An authorization example

The final transaction in the scenario of the the source file for this section is authorized as follows, ignoring fetches:

  • Bob submits the transaction so he’s the authorizer on the root transaction.
  • The root transaction has a single action, which is to exercise Send_Iou on a IouSender contract with Bob as sender and Charlie as receiver. Since the controller of that choice is the sender, Bob is the required authorizer.
  • The consequences of the Send_Iou action are authorized by its actors, Bob, as well as signatories of the contract on which the action was taken. That’s Charlie in this case, so the consequences are authorized by both Bob and Charlie.
  • The consequences contain a single action, which is a Mutual_Exercise with Charlie as newOwner on an Iou with issuer alice and owner Bob. The required authorizers of the action are the owner, Bob, and the newOwner, Charlie, which matches the parent’s authorizers.
  • The consequences of Mutual_Transfer are authorized by the actors (Bob and Charlie), as well as the signatories on the Iou (Alice and Bob).
  • The single action on the consequences, the creation of an Iou with issuer Alice and owner Charlie has required authorizers Alice and Charlie, which is a proper subset of the parent’s authorizers.

You can see the graph of this transaction in the transaction view of the IDE:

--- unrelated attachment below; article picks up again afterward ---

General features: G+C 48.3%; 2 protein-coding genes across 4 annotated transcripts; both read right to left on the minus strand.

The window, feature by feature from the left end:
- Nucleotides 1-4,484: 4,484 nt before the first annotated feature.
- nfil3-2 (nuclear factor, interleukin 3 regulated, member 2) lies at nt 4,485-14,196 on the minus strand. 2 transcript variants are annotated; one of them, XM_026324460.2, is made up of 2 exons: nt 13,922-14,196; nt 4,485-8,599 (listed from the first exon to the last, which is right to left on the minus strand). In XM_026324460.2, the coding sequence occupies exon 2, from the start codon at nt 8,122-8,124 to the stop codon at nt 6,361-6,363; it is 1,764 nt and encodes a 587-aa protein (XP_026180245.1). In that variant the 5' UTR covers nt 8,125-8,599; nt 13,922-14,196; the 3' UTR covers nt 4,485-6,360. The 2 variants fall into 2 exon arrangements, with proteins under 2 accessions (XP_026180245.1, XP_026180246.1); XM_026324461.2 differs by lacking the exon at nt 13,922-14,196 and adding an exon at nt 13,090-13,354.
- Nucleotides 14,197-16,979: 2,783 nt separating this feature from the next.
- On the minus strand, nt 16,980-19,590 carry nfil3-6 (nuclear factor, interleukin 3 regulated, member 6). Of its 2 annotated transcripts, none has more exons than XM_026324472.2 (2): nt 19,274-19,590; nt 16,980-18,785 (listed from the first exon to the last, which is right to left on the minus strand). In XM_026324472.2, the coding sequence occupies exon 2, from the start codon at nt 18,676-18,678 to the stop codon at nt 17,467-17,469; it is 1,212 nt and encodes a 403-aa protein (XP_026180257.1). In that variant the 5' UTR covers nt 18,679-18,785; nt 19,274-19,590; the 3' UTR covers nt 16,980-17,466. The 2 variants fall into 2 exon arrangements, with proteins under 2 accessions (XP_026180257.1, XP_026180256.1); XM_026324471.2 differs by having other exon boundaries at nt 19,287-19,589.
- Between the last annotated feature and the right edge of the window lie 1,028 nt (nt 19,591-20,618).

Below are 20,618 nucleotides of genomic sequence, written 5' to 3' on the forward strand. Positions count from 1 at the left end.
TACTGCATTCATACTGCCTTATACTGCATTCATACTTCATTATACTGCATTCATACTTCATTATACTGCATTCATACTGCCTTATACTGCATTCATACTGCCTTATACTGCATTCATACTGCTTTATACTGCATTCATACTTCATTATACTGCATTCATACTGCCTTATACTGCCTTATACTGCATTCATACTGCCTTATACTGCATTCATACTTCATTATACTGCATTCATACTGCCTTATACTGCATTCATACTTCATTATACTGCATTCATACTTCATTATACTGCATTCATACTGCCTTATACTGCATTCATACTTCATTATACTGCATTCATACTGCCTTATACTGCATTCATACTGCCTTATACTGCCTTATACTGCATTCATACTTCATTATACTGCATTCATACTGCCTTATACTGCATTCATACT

TX #12 1970-01-01T00:00:00Z (Parties:269:3)
#12:0
│   known to (since): 'Bob' (#12), 'Charlie' (#12)
└─> 'Bob' exercises Send_Iou on #10:0 (Parties:IouSender)
          with
            iouCid = #11:3
    children:
    #12:1
    │   known to (since): 'Bob' (#12), 'Charlie' (#12)
    └─> fetch #11:3 (Parties:Iou)

    #12:2
    │   known to (since): 'Bob' (#12), 'Alice' (#12), 'Charlie' (#12)
    └─> 'Bob', 'Charlie' exercises Mutual_Transfer on #11:3 (Parties:Iou)
                         with
                           newOwner = 'Charlie'
        children:
        #12:3
        │   known to (since): 'Charlie' (#12), 'Alice' (#12), 'Bob' (#12)
        └─> create Parties:Iou
            with
              issuer = 'Alice';
              owner = 'Charlie';
              cash =
                (Parties:Cash with
                   currency = "USD"; amount = 100.0)

Note that authority is not automatically transferred transitively.

template NonTransitive
  with
    partyA : Party
    partyB : Party
  where
    signatory partyA

    controller partyA can
      TryA
        : ContractId NonTransitive
        do
          create NonTransitive with
            partyA = partyB
            partyB = partyA

    controller partyB can
      TryB
        : ContractId NonTransitive
          with
            other : ContractId NonTransitive
        do
          exercise other TryA
  nt1 <- submit alice do
    create NonTransitive with
      partyA = alice
      partyB = bob
  nt2 <- submit alice do
    create NonTransitive with
      partyA = alice
      partyB = bob

  submitMustFail bob do
    exercise nt1 TryB with
      other = nt2

The consequences of TryB are authorized by both Alice and Bob, but the action TryA only has Alice as an actor and Alice is the only signatory on the contract.

Therefore, the consequences of TryA are only authorized by Alice. Bob’s authority is now missing to create the flipped NonTransitive so the transaction fails.

Next up

In 7 Composing choices you will finally put everything you have learned together to build a simple asset holding and trading model akin to that in the Quickstart guide. In that context you’ll learn a bit more about the Update action and how to use it to compose transactions, as well as about privacy on DAML ledgers.